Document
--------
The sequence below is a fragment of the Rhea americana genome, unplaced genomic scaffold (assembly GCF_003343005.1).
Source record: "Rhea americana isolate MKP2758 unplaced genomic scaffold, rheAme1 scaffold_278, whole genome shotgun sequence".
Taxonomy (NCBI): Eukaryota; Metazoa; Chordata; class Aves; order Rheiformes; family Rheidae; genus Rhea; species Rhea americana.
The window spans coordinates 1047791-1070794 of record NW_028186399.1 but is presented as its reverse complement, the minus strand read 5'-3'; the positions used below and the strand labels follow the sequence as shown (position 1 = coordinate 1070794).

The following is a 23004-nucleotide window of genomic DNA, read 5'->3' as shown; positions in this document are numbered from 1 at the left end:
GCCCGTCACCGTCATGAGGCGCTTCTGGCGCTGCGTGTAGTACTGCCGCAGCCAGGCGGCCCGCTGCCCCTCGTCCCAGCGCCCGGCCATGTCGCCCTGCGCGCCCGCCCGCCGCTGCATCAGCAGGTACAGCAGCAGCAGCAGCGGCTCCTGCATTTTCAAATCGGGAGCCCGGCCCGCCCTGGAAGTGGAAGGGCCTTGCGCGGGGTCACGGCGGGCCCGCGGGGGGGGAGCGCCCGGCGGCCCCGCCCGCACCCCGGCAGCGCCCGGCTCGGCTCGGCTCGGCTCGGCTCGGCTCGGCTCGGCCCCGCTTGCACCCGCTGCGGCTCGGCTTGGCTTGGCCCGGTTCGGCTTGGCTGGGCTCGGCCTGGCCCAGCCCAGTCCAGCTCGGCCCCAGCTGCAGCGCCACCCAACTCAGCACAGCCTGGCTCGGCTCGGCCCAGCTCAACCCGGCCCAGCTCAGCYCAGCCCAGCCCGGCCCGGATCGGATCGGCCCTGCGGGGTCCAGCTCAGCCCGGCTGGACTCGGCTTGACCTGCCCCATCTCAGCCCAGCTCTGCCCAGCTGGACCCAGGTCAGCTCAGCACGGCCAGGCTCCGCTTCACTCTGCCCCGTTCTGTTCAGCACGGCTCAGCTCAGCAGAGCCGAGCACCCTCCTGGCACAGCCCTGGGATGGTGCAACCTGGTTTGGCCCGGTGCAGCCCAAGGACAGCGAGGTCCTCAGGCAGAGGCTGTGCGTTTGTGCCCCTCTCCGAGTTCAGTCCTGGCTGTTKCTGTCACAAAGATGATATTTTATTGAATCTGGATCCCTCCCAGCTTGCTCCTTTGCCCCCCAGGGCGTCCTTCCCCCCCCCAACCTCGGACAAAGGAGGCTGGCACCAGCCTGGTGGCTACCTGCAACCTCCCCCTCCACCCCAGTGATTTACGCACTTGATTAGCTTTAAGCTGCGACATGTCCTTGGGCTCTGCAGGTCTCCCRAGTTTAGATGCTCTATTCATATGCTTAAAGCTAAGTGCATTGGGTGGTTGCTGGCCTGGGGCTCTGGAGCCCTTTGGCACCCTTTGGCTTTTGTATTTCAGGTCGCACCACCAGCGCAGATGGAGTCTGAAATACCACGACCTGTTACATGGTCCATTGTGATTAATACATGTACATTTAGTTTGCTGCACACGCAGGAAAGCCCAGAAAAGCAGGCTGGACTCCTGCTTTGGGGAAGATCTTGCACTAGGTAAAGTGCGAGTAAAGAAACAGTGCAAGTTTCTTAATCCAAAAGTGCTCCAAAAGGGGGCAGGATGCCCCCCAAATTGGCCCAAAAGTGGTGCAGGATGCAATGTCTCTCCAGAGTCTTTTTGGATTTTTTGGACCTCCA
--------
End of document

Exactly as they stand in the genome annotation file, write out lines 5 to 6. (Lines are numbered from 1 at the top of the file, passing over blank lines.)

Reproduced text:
The following is a 23004-nucleotide window of genomic DNA, read 5'->3' as shown; positions in this document are numbered from 1 at the left end:
GCCCGTCACCGTCATGAGGCGCTTCTGGCGCTGCGTGTAGTACTGCCGCAGCCAGGCGGCCCGCTGCCCCTCGTCCCAGCGCCCGGCCATGTCGCCCTGCGCGCCCGCCCGCCGCTGCATCAGCAGGTACAGCAGCAGCAGCAGCGGCTCCTGCATTTTCAAATCGGGAGCCCGGCCCGCCCTGGAAGTGGAAGGGCCTTGCGCGGGGTCACGGCGGGCCCGCGGGGGGGGAGCGCCCGGCGGCCCCGCCCGCACCCCGGCAGCGCCCGGCTCGGCTCGGCTCGGCTCGGCTCGGCTCGGCTCGGCCCCGCTTGCACCCGCTGCGGCTCGGCTTGGCTTGGCCCGGTTCGGCTTGGCTGGGCTCGGCCTGGCCCAGCCCAGTCCAGCTCGGCCCCAGCTGCAGCGCCACCCAACTCAGCACAGCCTGGCTCGGCTCGGCCCAGCTCAACCCGGCCCAGCTCAGCYCAGCCCAGCCCGGCCCGGATCGGATCGGCCCTGCGGGGTCCAGCTCAGCCCGGCTGGACTCGGCTTGACCTGCCCCATCTCAGCCCAGCTCTGCCCAGCTGGACCCAGGTCAGCTCAGCACGGCCAGGCTCCGCTTCACTCTGCCCCGTTCTGTTCAGCACGGCTCAGCTCAGCAGAGCCGAGCACCCTCCTGGCACAGCCCTGGGATGGTGCAACCTGGTTTGGCCCGGTGCAGCCCAAGGACAGCGAGGTCCTCAGGCAGAGGCTGTGCGTTTGTGCCCCTCTCCGAGTTCAGTCCTGGCTGTTKCTGTCACAAAGATGATATTTTATTGAATCTGGATCCCTCCCAGCTTGCTCCTTTGCCCCCCAGGGCGTCCTTCCCCCCCCCAACCTCGGACAAAGGAGGCTGGCACCAGCCTGGTGGCTACCTGCAACCTCCCCCTCCACCCCAGTGATTTACGCACTTGATTAGCTTTAAGCTGCGACATGTCCTTGGGCTCTGCAGGTCTCCCRAGTTTAGATGCTCTATTCATATGCTTAAAGCTAAGTGCATTGGGTGGTTGCTGGCCTGGGGCTCTGGAGCCCTTTGGCACCCTTTGGCTTTTGTATTTCAGGTCGCACCACCAGCGCAGATGGAGTCTGAAATACCACGACCTGTTACATGGTCCATTGTGATTAATACATGTACATTTAGTTTGCTGCACACGCAGGAAAGCCCAGAAAAGCAGGCTGGACTCCTGCTTTGGGGAAGATCTTGCACTAGGTAAAGTGCGAGTAAAGAAACAGTGCAAGTTTCTTAATCCAAAAGTGCTCCAAAAGGGGGCAGGATGCCCCCCAAATTGGCCCAAAAGTGGTGCAGGATGCAATGTCTCTCCAGAGTCTTTTTGGATTTTTTGGACCTCCA